I work with mercury biogeochemical cycling in aquatic ecosystems. My current research primarily focuses on mercury bioaccumulation and bioavailability at the base of the food chain in aquatic ecosystems. The aim is to understand on how mercury and its organic form, methylmercury, get into the food chain from water to plankton and macroinvertebrates for further bioaccumulation.
1. Forest clearcutting effects of mercury bioaccumulation in Swedish lacustrine ecosystems
A 5-year collaborated research project with Umeå University that contribute to the elucidation of hot time and spots that result in high Hg level in fish (Perca fluviatilis) living in boreal forest lakes.
Audioslides presentation: Does forest harvest increase the mercury concentration in fish? Evidence from Swedish lakes
2. Beaver pond effects of mercury bioaccumulation in the base of the food chain of river ecosystems
Explore the role of newly built beaver ponds with enhanced water MeHg compared to before and old ponds, and how this enhancement will impact biota from the base of the food chain (macroinvertebrates) to aquatic mammals, as well as the role of macrophytes in reallocating aquatic MeHg to terrestrial environments.
3. Mercury bioaccumulation and fatty acid profiles in Swedish and Chinese lake food webs
Field sampling took place in 7 different Swedish lakes includes lake Erken and 6 different Chinese reservoirs for water and biota (macroinvertebrates, phytoplankton and zooplankton, and fish) collection. Samples were then used for mercury bioaccumulation and fatty acids profile studies in freshwater lakes in Sweden and China. We intended to use fatty acids as biomarkers to quantify and qualify the mercury bioaccumulation patterns under different trophic statuses of lakes. This research project is supported by Sino-Swedish Mercury Management Research Framework (SMaReF) funded by the Swedish Research Council (VR).
Bilateral research collaboration program Sino-Swedish Mercury Research Framework (SMaReF) lines up researcher from within Sweden (Swedish Univeristy of Agricultural Sciences, Umeå University, Uppsala University, and Stockholm Univeristy) and China (State Key Laboratory of Environmental Geochemistry, Chinese Academy of Sciences and Southwest University).
I recieved my PhD at SLU working on "Methylercury in boreal freshwaters" in 2017, before I had my master programme study on Ecological Management of Catchments at Uppsala University, with a 5-month study in France as an Erasmus exchange student for an ecotoxicological research project. I used to work at different positions in a biotechnology enterprise for a couple of years back in China. Since coming to Sweden in 2010, I've been accumulating research and study experiences on environmental science.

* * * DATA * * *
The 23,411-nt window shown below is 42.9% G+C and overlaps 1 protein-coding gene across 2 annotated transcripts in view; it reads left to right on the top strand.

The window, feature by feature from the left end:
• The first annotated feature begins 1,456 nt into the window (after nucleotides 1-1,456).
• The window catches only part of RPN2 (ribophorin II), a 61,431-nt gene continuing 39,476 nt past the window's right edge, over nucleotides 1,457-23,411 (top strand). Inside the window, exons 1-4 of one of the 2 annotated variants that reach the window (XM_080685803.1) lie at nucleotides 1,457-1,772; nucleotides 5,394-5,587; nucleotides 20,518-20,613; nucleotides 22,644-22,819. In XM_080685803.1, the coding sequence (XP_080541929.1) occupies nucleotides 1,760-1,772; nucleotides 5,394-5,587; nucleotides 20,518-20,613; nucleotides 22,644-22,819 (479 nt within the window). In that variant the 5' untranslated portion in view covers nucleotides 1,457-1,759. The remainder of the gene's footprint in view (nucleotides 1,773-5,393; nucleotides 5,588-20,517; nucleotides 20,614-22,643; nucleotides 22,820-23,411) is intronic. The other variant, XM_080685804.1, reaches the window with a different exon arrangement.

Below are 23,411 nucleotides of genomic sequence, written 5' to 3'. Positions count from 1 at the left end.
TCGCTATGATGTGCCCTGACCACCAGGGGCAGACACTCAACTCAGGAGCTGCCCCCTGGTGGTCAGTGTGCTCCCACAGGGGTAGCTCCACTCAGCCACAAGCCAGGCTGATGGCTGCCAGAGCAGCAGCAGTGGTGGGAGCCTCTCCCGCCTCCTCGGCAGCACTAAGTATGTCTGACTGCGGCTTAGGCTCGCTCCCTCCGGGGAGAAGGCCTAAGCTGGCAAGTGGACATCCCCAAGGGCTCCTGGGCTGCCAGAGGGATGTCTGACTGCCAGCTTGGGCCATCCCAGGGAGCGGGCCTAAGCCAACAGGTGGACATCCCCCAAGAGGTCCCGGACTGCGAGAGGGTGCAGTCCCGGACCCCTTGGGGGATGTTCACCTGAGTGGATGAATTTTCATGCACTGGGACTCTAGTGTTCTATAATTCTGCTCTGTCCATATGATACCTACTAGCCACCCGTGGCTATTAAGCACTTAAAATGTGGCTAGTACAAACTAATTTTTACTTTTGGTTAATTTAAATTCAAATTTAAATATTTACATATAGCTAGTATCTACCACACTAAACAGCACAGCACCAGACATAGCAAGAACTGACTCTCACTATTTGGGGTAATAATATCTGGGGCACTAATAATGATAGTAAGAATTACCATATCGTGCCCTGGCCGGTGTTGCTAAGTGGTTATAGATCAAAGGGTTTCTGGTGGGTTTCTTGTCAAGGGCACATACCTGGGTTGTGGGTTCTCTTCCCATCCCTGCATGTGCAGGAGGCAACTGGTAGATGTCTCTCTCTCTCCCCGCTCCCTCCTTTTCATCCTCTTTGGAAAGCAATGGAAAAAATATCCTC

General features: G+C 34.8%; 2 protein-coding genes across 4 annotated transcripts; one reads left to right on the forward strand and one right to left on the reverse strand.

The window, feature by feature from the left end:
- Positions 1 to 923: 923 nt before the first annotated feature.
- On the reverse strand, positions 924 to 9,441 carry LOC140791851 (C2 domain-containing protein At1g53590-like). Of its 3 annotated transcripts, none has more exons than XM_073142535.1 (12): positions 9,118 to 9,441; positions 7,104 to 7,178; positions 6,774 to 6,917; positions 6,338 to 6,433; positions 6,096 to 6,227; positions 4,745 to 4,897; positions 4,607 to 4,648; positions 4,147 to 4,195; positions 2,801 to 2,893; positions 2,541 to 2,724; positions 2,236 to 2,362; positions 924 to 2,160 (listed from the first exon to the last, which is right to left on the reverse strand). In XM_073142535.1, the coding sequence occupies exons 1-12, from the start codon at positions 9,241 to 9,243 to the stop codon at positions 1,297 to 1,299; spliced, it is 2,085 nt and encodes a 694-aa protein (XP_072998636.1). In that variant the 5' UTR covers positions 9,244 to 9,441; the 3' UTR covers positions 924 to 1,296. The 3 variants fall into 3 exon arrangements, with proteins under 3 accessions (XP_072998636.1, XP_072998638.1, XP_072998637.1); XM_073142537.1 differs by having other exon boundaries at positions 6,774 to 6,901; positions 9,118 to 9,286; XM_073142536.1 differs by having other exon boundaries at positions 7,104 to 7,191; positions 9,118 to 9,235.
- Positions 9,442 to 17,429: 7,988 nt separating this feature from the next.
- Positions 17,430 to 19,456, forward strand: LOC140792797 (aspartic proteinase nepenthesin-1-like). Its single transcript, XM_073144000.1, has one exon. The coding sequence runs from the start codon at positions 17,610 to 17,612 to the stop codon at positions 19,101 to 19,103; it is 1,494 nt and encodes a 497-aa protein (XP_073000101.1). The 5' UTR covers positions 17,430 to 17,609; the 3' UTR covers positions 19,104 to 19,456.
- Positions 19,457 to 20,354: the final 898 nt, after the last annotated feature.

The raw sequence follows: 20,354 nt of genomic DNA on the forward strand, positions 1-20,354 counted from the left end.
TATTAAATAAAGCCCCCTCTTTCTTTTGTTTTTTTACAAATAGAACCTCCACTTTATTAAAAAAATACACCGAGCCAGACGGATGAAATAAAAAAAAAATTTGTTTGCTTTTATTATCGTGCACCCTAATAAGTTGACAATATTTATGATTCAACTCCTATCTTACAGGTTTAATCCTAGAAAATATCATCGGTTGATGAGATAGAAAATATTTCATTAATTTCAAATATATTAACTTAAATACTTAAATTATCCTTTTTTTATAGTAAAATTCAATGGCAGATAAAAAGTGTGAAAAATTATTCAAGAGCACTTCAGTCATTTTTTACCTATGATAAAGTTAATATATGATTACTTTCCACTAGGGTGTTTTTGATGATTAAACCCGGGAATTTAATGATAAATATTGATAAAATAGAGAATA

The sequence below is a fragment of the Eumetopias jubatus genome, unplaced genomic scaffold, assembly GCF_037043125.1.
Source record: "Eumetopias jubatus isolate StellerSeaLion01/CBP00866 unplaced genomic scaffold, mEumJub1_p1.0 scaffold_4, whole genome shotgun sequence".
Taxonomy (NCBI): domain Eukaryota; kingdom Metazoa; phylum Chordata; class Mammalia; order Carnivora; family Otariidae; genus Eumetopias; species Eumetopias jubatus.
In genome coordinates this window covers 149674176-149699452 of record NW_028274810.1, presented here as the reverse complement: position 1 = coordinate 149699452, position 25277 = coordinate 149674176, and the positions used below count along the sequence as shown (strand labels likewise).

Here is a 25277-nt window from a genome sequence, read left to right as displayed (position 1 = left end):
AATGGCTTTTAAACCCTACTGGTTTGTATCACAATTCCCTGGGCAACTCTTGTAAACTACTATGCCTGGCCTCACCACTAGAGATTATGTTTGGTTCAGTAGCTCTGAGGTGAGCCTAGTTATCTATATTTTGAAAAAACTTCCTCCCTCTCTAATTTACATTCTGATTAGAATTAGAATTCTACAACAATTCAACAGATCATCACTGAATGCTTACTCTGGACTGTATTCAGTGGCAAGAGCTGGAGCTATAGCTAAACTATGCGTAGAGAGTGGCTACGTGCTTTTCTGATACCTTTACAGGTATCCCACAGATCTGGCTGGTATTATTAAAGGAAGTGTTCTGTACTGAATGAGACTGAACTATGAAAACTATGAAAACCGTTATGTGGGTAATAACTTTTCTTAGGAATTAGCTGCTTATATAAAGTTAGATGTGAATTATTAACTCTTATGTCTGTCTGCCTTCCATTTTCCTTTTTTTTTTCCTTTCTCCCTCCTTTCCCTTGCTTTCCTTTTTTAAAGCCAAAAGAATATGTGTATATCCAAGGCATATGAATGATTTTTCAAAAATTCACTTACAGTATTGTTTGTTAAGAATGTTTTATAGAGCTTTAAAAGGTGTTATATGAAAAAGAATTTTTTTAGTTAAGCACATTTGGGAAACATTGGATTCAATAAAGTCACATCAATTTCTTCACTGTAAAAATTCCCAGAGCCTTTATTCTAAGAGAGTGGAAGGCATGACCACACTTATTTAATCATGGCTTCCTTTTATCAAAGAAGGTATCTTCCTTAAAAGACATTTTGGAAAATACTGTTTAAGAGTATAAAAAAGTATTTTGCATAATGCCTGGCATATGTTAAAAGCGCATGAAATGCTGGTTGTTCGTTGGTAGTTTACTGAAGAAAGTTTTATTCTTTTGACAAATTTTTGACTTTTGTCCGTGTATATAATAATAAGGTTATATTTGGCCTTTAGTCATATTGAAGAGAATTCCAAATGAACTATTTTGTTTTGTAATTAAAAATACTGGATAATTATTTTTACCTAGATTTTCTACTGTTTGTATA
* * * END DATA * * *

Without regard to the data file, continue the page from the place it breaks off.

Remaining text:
Wu P., Bishop K., von Brömssen C., Eklöf K., Futter M., Hultberg H., Martin J., Åkerblom S. (2018). Does forest harvest increase the mercury concentrations in fish? Evidence from Swedish lakes. Science of the Total Environment, 622-623
Herrero Ortega, S., Catalán, N., Björn, E., Gröntoft, H., Hilmarsson, T.G., Bertilsson, S., Wu, P., Bishop, K., Levanoni, O. & Bravo, A.G. (2017) High methylmercury formation in ponds fueled by fresh humic and algal derived organic matter. Limnology and Oceanography
Åkerblom, S., Negm, N., Wu, P., Bishop, K. & Ahrens, L. (2017). Variation and accumulation patterns of poly- and perfluoroalkyl substances (PFAS) in European perch (Perca fluviatilis) across a gradient of pristine Swedish lakes. Science of the Total Environment: 599.
Abeysinghe, K.S., Qiu, G., Goodale, E., Anderson, C.W.N., Bishop, K., Evers, D.C., Goodale, M.W., Hintelmann, H., Liu, S., Mammides, C., Quan, R.-C., Wang, J., Wu, P., Xu, X.-H., Yang, X.-D. & Feng, X. (2017). Mercury flow through an Asian rice-based food web. Environmental Pollution: 229.
Catalán, N., Herrero Ortega, S., Gröntoft H., Hilmarsson T. G., Bertilsson S., Wu P., Levanoni O., Bishop K., Bravo A. G. (2016). Effects of beaver impoundments on dissolved organic matter quality and biodegradability in boreal riverine systems. Hydrobiologia: 1-14.